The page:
GREENVILLE, N.C. (WNCT) – While some chose to serve on Martin Luther King Jr. Day and others simply took the day off, Rosalie Jones, who has lived in her west Greenville home for almost 60 years, used the day to reflect.
Jones is 97 years old. That means 17 different presidents, four major wars and a whole lot of change.
“It’s almost unbelievable the things I’ve seen,” said Jones.
Some of that change has affected the block Jones lives in. Her daughter, Ronita Jones, tried to explain.
“It has gone, I believe, from being a neighborhood that was full of houses and apartments that people took pride in and took care of, and now it’s gone to an area where the houses, several of them are run down,” said Ronita Jones. “The apartments, … a lot of them have been torn down.”
Jones owns the house, which she bought back in the 1950s. It was during a time when she said not a lot of black owned their houses, and if you did you took pride in it and took care of it.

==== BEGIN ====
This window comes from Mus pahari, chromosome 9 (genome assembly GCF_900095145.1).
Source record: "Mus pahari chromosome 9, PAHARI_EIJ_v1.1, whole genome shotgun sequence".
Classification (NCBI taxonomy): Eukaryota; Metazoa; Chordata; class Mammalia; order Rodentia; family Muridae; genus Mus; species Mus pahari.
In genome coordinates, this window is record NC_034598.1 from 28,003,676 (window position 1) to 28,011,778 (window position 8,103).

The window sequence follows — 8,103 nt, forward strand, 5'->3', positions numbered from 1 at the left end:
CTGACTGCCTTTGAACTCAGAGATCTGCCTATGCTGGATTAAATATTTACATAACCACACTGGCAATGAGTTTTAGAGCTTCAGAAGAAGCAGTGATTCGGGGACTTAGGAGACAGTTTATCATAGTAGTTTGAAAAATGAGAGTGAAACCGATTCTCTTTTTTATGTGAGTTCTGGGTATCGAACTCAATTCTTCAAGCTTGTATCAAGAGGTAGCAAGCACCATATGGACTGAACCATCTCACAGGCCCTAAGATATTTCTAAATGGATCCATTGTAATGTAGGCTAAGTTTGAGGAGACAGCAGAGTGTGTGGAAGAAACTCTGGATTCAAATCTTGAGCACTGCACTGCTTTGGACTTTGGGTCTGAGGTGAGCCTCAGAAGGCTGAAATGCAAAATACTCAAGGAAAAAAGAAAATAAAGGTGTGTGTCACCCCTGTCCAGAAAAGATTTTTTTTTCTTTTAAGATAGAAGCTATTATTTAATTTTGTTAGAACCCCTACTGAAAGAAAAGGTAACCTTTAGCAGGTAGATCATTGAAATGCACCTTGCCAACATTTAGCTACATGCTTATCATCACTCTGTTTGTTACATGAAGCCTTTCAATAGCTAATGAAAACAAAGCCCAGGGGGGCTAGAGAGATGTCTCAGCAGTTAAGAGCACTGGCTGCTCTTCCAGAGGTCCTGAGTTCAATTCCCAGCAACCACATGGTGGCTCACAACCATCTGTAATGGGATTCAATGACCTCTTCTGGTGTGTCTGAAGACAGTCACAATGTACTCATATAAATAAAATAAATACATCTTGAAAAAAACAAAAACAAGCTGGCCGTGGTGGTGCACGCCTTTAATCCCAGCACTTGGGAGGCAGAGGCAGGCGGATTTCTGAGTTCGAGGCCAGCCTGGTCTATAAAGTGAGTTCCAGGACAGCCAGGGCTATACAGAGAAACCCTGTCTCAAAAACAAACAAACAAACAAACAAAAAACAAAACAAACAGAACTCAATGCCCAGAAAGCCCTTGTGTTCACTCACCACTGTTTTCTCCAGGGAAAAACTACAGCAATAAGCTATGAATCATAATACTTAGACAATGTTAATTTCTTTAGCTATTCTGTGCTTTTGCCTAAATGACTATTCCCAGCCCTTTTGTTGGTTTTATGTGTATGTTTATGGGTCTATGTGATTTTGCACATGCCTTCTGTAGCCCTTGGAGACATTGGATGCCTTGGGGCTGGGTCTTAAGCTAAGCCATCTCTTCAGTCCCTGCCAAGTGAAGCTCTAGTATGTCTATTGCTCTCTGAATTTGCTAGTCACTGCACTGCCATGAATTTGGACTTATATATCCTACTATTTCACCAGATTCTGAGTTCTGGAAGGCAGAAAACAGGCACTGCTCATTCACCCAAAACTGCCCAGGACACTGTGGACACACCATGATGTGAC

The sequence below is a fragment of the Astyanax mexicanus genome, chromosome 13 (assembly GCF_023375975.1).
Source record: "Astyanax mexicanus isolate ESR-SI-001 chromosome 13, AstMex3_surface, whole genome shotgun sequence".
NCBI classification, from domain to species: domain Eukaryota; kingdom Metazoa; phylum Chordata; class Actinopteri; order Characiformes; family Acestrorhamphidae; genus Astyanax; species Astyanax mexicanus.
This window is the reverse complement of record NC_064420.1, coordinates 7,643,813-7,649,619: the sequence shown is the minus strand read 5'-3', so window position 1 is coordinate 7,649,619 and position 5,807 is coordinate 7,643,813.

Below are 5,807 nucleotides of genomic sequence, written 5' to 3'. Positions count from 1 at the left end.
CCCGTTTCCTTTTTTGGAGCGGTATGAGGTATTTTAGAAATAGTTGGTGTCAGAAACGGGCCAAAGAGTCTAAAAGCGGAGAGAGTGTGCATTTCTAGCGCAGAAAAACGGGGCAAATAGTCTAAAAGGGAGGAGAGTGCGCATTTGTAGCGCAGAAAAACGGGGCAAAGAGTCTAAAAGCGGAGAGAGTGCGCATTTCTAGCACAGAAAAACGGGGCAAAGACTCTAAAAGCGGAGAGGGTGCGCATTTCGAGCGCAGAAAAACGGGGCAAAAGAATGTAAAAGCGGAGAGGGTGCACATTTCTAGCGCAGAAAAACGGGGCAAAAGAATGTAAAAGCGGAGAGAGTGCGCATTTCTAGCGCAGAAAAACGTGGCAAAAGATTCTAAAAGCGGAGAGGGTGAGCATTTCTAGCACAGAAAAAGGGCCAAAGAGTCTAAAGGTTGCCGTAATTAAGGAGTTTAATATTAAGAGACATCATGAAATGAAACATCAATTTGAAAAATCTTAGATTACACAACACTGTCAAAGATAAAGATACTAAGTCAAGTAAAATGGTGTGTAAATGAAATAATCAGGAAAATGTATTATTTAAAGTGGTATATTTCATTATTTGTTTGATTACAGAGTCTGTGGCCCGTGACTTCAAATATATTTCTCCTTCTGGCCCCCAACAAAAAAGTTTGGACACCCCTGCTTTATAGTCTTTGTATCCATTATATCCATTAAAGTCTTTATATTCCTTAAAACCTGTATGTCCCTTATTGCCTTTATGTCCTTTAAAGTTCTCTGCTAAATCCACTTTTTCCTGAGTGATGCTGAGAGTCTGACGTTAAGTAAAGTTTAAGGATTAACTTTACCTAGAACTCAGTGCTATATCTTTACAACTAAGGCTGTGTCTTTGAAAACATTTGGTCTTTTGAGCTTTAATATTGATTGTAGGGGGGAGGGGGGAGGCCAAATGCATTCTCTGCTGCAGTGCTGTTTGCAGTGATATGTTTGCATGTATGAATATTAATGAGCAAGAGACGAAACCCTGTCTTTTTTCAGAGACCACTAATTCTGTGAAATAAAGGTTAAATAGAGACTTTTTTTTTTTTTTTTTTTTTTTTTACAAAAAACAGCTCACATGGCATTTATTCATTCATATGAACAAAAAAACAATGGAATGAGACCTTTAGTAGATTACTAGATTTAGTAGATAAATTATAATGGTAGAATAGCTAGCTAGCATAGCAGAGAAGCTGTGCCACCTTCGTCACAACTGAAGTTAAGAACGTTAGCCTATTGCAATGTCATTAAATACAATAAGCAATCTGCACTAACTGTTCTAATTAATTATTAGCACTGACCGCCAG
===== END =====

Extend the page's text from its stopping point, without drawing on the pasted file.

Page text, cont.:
The west Greenville she sees now is not the same.
“It makes me cry,” said Jones.
Outside of west Greenville, Jones’ take on life is a little different.
The former educator remembers a time when black teachers weren’t given the right resources, whether that meant broken materials or inadequate space.
Jones is optimistic and said she was proud of where black people are today. Jones said Martin Luther King Jr. would have mixed reviews about today’s society.
He wouldn’t like the way some of the black communities look, but he’d love how far the country has come.
So that’s why Jones charges the community to keep the train moving in 2017.
“It’s not the best,” said Jones. “We can do better.”